This is not that different than Trump's desired policies nor the means with which he would execute his policies. The hate on Trump cannot be fore unreasonable, racist policies since they mirror the policies that the prior nominee wanted to implement as president.

The other attack is on Trump being photographed with Democrats, donating money to Democrats and beign Democrat friendly. The GOPe does not want to admit that a FIRE economy dependent billionaire is going to have to butter both sides of the bread to get his way. Elon Musk donates money to both parties, yet if he ran for Governor of California, the Democrats would toss roses at his feet despite the GOP donations. There is a "Johnny-Come-Lately" tag attached to Trump, which is comical considering it was the same thing said about Romney.

Let's use one of these GOPe Twitter pundits own writing. This baseballcrank post sums it up. Crank wrote 15,000 words against Romney prior to a final blast, mocking Romney for being an unconvincing convert. Crank is sharp, and secretly, Trump is the candidate Crank has wanted for years. Crank and company still supported Romney like good soldiers. Romney passed Romneycare. Romney ran against Ted Kennedy in the '90s and said he would spearhead and pass things Kennedy could not because he knew how to work the government of the '90s. Romney was a victim of geography, and he did not want to move to Michigan and run there. Had he done so, he probably would have won a presidential election. The GOPe knew all of this about Romney.

They still supported him in the summer and fall. They still backed him. They still told you little peasants to get your asses to the voting booth for him. They did not take their ball and go home because voters did not support Gov. Rick Perry. They did not dream of a white knight to save them in the spring despite Gov. Mitch Daniels being at the ready. The GOPe and Smart Set were perfectly fine with Trump. Romney and Trump were both sons of wealthy men who made even more money. The GOPe even whispers now of using Romney against Trump in the spring if they get desperate enough. This is a circus for a position with less power than the public imagines, but the GOPe threatens a backstabbing.

Trump is not their guy. Trump is not jumping through the hoops they have set up. Trump is not speaking to them, but he is speaking to the little guys. The GOPe has deamed of a populist candidate. They have dreamed of a guy that blacks may slide over to by even an additional 5-10%. They have prayed for one who fights the media for being unfair and goes out to every stump speech with this message; "DC-NYC is corrupt and needs a spring cleaning" for decades. Trump just isn't their guy, and they hate him for that.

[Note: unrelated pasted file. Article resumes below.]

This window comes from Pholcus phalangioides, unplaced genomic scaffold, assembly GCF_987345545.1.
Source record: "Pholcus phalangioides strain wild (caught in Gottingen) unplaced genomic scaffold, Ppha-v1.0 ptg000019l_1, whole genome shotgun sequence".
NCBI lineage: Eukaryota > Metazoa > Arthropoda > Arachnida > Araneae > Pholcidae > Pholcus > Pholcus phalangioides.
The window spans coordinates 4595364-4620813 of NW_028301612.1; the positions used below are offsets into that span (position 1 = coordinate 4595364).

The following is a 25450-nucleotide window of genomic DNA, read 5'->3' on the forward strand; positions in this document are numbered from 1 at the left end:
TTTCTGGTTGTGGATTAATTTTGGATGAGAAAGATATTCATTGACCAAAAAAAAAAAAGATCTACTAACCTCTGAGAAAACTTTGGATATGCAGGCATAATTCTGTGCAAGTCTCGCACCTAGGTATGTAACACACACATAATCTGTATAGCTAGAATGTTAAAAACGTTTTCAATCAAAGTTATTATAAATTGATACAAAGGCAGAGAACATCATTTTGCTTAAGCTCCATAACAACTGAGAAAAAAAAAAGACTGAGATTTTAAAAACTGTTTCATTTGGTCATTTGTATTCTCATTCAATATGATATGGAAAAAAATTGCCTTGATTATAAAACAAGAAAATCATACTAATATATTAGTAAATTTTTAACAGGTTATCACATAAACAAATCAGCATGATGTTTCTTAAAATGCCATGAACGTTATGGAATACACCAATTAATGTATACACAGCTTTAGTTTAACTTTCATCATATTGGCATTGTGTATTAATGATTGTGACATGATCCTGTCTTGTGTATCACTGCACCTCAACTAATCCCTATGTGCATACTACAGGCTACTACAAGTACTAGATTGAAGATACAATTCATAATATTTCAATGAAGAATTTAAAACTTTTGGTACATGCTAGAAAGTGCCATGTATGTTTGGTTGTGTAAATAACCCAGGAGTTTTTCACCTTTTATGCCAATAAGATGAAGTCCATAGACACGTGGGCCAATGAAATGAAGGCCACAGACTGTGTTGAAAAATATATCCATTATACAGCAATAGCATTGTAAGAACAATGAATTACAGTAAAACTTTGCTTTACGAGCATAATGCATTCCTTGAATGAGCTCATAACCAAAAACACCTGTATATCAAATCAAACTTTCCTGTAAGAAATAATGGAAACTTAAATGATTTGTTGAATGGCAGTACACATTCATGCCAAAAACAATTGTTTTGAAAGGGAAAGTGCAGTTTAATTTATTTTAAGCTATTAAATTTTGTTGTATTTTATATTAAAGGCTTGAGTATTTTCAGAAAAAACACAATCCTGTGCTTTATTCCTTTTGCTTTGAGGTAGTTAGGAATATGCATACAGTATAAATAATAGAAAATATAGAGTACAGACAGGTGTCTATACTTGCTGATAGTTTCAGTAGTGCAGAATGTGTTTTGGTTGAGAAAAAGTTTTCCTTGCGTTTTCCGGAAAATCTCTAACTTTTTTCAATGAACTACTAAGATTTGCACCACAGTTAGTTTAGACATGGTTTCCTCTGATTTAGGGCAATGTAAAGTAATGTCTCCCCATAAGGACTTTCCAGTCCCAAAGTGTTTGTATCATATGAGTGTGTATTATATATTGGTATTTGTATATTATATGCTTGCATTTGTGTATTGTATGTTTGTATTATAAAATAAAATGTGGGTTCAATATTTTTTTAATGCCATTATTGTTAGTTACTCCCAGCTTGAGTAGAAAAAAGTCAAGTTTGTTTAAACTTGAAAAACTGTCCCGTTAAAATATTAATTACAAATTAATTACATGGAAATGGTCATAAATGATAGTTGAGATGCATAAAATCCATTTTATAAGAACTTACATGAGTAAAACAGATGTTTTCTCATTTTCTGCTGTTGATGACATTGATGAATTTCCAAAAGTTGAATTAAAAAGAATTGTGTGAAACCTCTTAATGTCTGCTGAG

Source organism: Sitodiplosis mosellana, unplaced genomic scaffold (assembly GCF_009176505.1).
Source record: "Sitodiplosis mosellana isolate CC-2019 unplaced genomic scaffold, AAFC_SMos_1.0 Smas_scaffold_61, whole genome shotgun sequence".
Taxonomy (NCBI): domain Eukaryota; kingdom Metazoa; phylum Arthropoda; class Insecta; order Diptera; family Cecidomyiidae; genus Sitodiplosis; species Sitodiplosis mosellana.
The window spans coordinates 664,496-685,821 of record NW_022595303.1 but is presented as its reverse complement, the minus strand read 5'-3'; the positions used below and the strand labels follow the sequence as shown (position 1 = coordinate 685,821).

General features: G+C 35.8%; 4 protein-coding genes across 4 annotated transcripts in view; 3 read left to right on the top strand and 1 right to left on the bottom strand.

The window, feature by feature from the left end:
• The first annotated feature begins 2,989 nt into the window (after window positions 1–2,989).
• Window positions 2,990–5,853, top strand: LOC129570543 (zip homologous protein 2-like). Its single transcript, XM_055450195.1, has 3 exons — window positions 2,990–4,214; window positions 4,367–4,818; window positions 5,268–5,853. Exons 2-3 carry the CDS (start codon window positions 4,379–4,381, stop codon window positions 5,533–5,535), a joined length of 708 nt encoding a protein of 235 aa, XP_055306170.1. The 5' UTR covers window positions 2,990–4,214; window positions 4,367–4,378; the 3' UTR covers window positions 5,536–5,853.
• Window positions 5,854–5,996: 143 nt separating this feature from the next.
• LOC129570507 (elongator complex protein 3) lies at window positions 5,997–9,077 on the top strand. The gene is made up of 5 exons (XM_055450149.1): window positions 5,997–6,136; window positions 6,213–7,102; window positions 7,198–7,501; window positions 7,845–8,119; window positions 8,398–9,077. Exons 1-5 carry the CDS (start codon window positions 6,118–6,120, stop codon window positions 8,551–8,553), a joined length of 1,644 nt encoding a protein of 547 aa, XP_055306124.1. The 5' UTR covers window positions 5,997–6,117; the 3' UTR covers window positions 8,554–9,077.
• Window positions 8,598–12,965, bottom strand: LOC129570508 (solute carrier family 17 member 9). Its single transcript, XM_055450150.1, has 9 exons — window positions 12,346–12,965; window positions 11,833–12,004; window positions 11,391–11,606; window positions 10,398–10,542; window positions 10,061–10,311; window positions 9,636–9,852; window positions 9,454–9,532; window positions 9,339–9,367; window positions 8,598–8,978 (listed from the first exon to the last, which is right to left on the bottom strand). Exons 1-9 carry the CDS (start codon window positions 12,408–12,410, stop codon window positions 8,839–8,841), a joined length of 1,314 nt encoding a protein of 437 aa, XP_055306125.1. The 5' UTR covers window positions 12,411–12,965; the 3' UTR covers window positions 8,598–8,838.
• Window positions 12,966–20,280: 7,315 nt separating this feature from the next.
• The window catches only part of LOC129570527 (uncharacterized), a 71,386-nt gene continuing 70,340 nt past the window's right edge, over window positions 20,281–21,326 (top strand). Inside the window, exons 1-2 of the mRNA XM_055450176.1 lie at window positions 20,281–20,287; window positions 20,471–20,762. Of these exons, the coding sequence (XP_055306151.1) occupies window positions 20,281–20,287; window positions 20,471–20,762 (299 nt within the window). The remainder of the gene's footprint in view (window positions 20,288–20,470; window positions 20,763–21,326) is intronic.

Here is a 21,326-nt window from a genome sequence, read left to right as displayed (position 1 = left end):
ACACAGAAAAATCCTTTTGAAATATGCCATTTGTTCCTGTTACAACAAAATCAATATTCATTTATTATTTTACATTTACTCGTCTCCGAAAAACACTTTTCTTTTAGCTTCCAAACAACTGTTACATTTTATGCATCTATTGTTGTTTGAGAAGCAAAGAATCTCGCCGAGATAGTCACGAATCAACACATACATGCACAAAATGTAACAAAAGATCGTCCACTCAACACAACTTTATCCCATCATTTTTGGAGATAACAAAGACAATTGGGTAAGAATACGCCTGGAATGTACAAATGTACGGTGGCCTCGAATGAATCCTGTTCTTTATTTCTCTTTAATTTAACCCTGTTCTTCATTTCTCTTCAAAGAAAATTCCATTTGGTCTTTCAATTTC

Sunday, November 29, 2015

Social Matter - Enabling The Left's Economic Lies

Today's essay at Social Matter is Enabling the Left's Economic Lies. It is hard for the media to cover up for the obvious, but they will do so as long as they suffer no consequences.

What is unwritten in a New York Times article is always the real story.
What they write is what they want to show you–with the goal of stirring up anger.
Even NY Times readers have been rebelling in comments sections. The NY Times’ effect on the public debate is not always political, but it can reveal the motivations behind their bias. This summer, the NY Times became angry with airline profits and mark ups.
This is a bit topical as one GOP candidate, Ted Cruz, has recently stated how Big Biz and Big Government go hand in hand. This slight deviation from the right's slavish devotion to Big Biz is newsworthy. Big Biz all celebrated the gay marriage SCOTUS ruling. Big Biz loves poz. They are no friend to traditionalism.

Friday, November 27, 2015

Social Matter Review and Preview 24

This week saw the start of a podcast that I am doing that Social Matter is hosting, Weimerica Weekly. Go listen to it there! I am aiming at podcast of 25-45 minutes in length. Two hours of talking seems ridiculous. I do intend to have guests if they accept invitations, but I have to get the proper equipment and software for recording first.

Last week I wrote on hidden underclass coddling and how this coddling leads to continued dysfunction because the prog system needs it. Seems to have struck a chord. This week, I will discuss how the media can enable the economic lies of the Left. As much as we all mock the NY Times, it is fantastic in what it reveals by hiding facts. All the Narrative that's fit to print even if it unravels or is a fabrication.


One of the greatest misconceptions among liberals and normal folk is how poor people manage to live. How do they have kids? How do they exist? Oh gosh, how do they even live? You’re well aware of the the exasperated tone used when considering the plight of the poor. The progressives have set up a jobs machine for themselves that creates a situation in which we socialize the losses for every dysfunctional decision a person can make. We have divorced consequences from actions, resulting in disastrous cultural results.